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This information was found on the internet and was not written or published by or Audio Deterrent Systems. It is provided as a guideline and a source of general information. Anyone purchasing a surveillance camera or any device that records conversations should consult with an attorney on the legality of using such a device.


All About Hidden Camera Laws


Laws governing Electronic surveillance is a relatively new area and vary from state to state. The definition of a surveillance camera involves issues as to whether it is visible to the public or a “hidden camera”. Not every camera “looks” like a camera you might see on the wall inside a bank. Many cameras are blacked out domes and although they are clearly visible they can not be immediately identified as surveillance cameras by many of the public.

A private place is defined as a location where a person expects to be safe from unauthorized surveillance.

Most video recordings in the United States are legal with or without consent; however, several laws do exist regarding "Invasion of Privacy," which deals with the concept of expected privacy. This idea of “expected privacy” includes areas such as bathrooms, locker rooms, changing and dressing rooms, bedrooms, and other areas where a person may expect a certain level of personal privacy.

Most of the laws dealing with video recording privacy issues tend to allow recording and monitoring of video activity under most circumstances without notification of any of the parties involved, it is recommended that prior to use of a Hidden Camera, you consult with your local law enforcement or an attorney who is knowledgeable in the area. This insures that despite a general understanding of the law, you are in fact complying with all local and federal regulations prior to utilization of video surveillance or monitoring.

In the area of recording conversations it is generally illegal to record a person’s private conversation without their permission. There are however exceptions to this law. Conversations that are not private or can be easily overheard by other people, i.e. in a public place a city hall meeting or a store. Although video cameras and monitoring of e-mails is legal in the work place it is illegal to record employees conversations. This law extends to contractors or other hired people i.e., “nannies” or baby sitters that enter your own home. Recording or listening to direct family members in your own home is generally legal but enters a gray area with extended family members, i.e., in-laws, cousins or even step children. It is always advisable to consult an attorney before recording conversations.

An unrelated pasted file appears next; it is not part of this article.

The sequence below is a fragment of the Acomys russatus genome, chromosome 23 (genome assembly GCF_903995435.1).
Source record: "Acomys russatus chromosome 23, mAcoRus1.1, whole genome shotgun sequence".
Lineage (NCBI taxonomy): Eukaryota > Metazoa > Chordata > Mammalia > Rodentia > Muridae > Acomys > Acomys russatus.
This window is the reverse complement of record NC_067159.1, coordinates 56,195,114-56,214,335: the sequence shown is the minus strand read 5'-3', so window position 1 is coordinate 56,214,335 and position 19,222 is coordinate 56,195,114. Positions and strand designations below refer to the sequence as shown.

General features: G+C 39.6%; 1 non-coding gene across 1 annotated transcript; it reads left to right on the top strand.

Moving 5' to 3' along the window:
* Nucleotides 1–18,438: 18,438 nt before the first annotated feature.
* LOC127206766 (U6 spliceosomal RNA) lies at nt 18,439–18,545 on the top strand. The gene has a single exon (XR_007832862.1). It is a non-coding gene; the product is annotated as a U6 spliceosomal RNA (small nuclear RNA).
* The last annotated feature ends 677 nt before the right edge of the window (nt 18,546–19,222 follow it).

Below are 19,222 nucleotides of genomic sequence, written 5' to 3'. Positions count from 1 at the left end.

Recording phone conversations for many companies is common place. Today many insurance companies announce on phone recordings that “this conversations is being recorded” This may be part of their record concerning the details of an accident that can be referenced later should there be a disagreement of the details. Likewise obtaining written permission from employees that all activities including conversations in the work place are being both video and audio recorded is an option any employer could pursue. It is unlikely however that anyone would submit to working in such an environment where their private conversations are being recorded. A more precise example might be when an employee is asked to attend a disciplinary meeting or any other meeting where recording both video and audio is beneficial to protecting the rights of both parties.